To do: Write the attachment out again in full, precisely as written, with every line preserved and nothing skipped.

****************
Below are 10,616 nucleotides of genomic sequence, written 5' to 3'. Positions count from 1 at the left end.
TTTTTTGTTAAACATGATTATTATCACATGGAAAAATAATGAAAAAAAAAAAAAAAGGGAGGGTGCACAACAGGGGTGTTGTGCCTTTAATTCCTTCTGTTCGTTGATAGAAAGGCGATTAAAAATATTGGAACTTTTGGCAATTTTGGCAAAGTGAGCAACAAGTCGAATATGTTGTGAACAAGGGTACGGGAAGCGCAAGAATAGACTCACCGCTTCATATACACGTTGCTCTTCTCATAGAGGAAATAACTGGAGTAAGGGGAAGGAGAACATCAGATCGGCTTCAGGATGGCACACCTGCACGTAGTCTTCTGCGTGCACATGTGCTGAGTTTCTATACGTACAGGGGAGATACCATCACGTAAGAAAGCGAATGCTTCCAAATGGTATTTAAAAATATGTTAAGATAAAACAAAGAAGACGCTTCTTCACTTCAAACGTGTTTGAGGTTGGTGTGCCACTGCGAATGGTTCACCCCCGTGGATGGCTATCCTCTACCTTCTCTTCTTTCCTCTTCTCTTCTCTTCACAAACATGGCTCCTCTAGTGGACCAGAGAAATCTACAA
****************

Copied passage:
Below are 10,616 nucleotides of genomic sequence, written 5' to 3'. Positions count from 1 at the left end.
TTTTTTGTTAAACATGATTATTATCACATGGAAAAATAATGAAAAAAAAAAAAAAAGGGAGGGTGCACAACAGGGGTGTTGTGCCTTTAATTCCTTCTGTTCGTTGATAGAAAGGCGATTAAAAATATTGGAACTTTTGGCAATTTTGGCAAAGTGAGCAACAAGTCGAATATGTTGTGAACAAGGGTACGGGAAGCGCAAGAATAGACTCACCGCTTCATATACACGTTGCTCTTCTCATAGAGGAAATAACTGGAGTAAGGGGAAGGAGAACATCAGATCGGCTTCAGGATGGCACACCTGCACGTAGTCTTCTGCGTGCACATGTGCTGAGTTTCTATACGTACAGGGGAGATACCATCACGTAAGAAAGCGAATGCTTCCAAATGGTATTTAAAAATATGTTAAGATAAAACAAAGAAGACGCTTCTTCACTTCAAACGTGTTTGAGGTTGGTGTGCCACTGCGAATGGTTCACCCCCGTGGATGGCTATCCTCTACCTTCTCTTCTTTCCTCTTCTCTTCTCTTCACAAACATGGCTCCTCTAGTGGACCAGAGAAATCTACAA